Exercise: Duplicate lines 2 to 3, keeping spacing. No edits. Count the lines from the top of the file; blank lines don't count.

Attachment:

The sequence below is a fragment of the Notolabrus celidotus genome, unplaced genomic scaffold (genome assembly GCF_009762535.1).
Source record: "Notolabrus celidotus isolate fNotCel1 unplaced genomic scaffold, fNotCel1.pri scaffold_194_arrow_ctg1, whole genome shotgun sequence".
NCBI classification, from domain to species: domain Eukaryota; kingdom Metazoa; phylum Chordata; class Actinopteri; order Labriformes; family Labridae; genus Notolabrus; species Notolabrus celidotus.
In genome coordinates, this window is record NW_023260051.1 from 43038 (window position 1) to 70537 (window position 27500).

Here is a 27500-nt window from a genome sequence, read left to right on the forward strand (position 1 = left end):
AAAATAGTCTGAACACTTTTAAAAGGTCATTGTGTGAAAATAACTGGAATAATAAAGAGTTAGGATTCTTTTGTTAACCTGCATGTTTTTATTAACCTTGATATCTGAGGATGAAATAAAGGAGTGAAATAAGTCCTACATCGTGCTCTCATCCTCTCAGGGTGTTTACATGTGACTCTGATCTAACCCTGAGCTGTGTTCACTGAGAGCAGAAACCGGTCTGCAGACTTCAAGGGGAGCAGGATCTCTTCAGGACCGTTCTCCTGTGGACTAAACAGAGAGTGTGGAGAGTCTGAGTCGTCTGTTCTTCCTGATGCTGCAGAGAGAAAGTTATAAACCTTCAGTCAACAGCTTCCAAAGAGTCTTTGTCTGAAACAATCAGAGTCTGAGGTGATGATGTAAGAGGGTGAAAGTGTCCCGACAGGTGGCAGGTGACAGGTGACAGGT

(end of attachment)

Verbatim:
Source record: "Notolabrus celidotus isolate fNotCel1 unplaced genomic scaffold, fNotCel1.pri scaffold_194_arrow_ctg1, whole genome shotgun sequence".
NCBI classification, from domain to species: domain Eukaryota; kingdom Metazoa; phylum Chordata; class Actinopteri; order Labriformes; family Labridae; genus Notolabrus; species Notolabrus celidotus.